American Revolution was key factor for setting up elementary and long lasting change in the values of Americans. During the period 1775-1800, the revolutionary war played a vital role in the drastic change of American society in each of the following sectors: the American economy due to increased taxation and inadequate money, the American legal system with its establishment of the Electoral College and constitution, and finally; the American culture with its ideas related to racial and gender discrimination.
Even though the revolutionary war lasted for only a few years, the Revolution itself lasted for more than a century and its impact can still be seen today. A lot of early settlers who had to go through great difficulties while distancing themselves from Britain for their freedom had a feeling of revolt. The revolutionary war greatly influenced the American society and finally resulted in an economically stable and independent country that has achieved victory in spite of facing many hardships. Impact of American Revolutionary War
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By the time American Revolution came to an end, the American economy had extremely weakened because there was a dearth of currency and trade. This is opposite to the commonly held conviction that the economy of America flourished after the revolution due to the influx of taxes. Britain exported a huge amount of goods to American after the revolutionary war. This resulted in a great loss to the local American industries. Moreover in 1784, Spain blocked its Mississippi River to all of the American trade, and asserted for a part of land close to the Gulf of Mexico that had been actually allotted to America by Britain.
Not to forget this piece of land was given up by Britain in order to persuade America to stop coalition with France. America was discouraged from stopping its nation because of the restive Indians, who were really encouraged to do so by France and England. The Indians held up to Britain as they thought that if they would win in case, the development of America into the West would stop, and they would be able to save their Indian land. France claimed the money America had owed to France; nevertheless America was not stable enough economically to ay off their debts.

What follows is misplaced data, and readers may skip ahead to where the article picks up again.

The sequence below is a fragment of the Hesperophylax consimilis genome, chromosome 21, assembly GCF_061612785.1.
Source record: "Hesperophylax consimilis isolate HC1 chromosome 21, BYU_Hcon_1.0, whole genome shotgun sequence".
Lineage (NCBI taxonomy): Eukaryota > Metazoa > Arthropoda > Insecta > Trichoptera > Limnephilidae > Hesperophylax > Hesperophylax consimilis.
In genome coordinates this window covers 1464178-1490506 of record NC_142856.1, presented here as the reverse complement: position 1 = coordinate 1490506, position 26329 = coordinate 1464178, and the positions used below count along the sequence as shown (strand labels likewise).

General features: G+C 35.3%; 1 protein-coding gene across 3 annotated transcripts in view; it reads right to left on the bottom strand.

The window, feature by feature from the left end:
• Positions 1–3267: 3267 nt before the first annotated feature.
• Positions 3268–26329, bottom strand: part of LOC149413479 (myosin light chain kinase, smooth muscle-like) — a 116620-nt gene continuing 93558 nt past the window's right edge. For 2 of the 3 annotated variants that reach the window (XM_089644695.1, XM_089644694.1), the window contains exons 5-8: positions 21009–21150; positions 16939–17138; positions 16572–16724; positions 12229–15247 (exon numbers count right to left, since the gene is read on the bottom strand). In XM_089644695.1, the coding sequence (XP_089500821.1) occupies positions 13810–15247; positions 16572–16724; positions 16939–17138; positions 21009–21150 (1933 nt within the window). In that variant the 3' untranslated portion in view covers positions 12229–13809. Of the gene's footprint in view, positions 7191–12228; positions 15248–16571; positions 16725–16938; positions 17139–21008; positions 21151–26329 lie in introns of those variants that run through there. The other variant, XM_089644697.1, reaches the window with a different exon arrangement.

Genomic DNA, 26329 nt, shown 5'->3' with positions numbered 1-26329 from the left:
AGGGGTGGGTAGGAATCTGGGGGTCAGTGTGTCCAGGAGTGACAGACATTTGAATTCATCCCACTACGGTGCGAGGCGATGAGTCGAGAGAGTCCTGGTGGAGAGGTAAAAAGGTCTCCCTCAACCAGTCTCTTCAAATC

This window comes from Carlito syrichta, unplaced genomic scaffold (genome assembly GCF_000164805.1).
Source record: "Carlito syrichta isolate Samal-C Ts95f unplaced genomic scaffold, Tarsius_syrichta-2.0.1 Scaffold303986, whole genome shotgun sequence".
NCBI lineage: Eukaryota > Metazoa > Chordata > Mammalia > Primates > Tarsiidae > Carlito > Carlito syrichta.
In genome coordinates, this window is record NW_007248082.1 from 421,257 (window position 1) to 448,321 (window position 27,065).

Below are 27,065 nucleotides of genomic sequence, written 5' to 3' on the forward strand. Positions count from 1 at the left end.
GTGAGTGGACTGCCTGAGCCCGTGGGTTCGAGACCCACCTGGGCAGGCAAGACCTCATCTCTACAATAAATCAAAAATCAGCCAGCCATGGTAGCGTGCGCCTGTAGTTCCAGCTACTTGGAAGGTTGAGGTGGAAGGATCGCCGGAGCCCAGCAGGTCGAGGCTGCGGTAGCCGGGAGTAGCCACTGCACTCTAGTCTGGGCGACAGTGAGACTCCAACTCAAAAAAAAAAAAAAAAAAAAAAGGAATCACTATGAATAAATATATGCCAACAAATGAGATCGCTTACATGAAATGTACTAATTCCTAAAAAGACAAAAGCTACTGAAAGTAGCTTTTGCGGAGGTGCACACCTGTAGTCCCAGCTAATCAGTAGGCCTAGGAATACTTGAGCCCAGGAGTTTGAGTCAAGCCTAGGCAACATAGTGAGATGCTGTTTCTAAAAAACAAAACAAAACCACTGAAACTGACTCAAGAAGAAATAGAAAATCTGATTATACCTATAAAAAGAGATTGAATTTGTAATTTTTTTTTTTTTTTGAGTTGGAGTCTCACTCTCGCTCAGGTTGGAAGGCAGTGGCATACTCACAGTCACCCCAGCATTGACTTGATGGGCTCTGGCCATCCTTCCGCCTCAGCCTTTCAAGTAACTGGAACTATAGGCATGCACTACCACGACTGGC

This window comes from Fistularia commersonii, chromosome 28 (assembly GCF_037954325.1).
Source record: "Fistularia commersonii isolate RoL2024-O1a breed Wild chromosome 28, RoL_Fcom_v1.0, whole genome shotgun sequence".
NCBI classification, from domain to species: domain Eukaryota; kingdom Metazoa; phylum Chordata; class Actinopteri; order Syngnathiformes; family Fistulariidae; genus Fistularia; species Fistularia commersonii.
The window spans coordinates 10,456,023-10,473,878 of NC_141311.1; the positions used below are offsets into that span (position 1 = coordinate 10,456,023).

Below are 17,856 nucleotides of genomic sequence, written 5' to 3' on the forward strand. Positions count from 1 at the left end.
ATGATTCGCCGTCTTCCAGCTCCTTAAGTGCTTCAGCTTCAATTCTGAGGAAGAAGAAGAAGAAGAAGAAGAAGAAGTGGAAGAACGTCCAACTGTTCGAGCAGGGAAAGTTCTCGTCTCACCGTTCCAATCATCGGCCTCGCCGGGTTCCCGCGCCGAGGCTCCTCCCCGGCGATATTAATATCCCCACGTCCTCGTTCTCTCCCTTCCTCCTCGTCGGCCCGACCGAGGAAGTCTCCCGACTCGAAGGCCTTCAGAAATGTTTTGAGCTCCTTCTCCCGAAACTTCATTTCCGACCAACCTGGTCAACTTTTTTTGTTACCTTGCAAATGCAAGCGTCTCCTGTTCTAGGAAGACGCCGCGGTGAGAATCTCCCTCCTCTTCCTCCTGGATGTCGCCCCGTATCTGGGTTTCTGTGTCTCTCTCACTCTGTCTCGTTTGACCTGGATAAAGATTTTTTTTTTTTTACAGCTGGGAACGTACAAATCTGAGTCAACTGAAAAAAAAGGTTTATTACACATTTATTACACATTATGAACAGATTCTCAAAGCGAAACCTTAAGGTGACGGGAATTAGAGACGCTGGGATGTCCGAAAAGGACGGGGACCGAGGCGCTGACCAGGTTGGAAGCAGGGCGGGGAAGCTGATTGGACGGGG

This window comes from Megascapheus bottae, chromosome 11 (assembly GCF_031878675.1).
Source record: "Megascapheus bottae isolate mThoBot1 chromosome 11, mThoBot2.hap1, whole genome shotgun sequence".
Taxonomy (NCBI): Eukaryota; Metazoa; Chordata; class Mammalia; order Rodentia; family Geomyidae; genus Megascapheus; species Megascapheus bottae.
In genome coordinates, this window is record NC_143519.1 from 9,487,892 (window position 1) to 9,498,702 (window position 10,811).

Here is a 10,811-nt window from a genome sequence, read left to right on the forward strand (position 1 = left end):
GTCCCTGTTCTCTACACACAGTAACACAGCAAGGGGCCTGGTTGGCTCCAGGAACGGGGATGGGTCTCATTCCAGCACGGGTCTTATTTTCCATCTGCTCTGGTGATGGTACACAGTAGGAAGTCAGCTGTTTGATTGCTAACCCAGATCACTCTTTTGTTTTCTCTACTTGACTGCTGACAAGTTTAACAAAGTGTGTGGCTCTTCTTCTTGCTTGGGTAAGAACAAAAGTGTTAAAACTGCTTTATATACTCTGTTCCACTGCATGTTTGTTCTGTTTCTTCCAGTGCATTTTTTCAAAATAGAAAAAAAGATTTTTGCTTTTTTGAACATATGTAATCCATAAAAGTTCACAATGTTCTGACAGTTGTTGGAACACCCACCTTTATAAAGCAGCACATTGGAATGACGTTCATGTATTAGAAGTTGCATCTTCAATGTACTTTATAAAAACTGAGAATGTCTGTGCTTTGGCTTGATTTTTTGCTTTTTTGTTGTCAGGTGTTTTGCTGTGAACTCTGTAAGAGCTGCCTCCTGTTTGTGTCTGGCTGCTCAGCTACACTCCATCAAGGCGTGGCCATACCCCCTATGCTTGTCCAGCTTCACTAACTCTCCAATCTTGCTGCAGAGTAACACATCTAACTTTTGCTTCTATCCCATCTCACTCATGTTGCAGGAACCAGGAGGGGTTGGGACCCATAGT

America said no to pay back the taxes. Still in the war, America had made their own currencies and tax barriers, as a result of which extra taxes were not privileged to citizens. Most of the states of America were doubtful regarding the taxes on good from other states. In few of the states, a lot of farmers were losing their land because they did not have the funds for these taxes. This problem caused the well-known “Shays' Rebellion” in 1786, where citizens actually assaulted the tax collectors.
The terror of that kind of cruel violent behavior persisted and aggravated the fear of society. Due to the debts from the war, the British government forced more taxes on its American settlers, firstly on sugar in the “the Revenue Act”, then on all business deals involving paper in the “the Stamp Act”. Mostly in Virginia, people were protesting against these taxes. In 1764 the General Assembly officially concluded that only the Virginia House of Burgesses had the legal rights to tax the people o Virginia.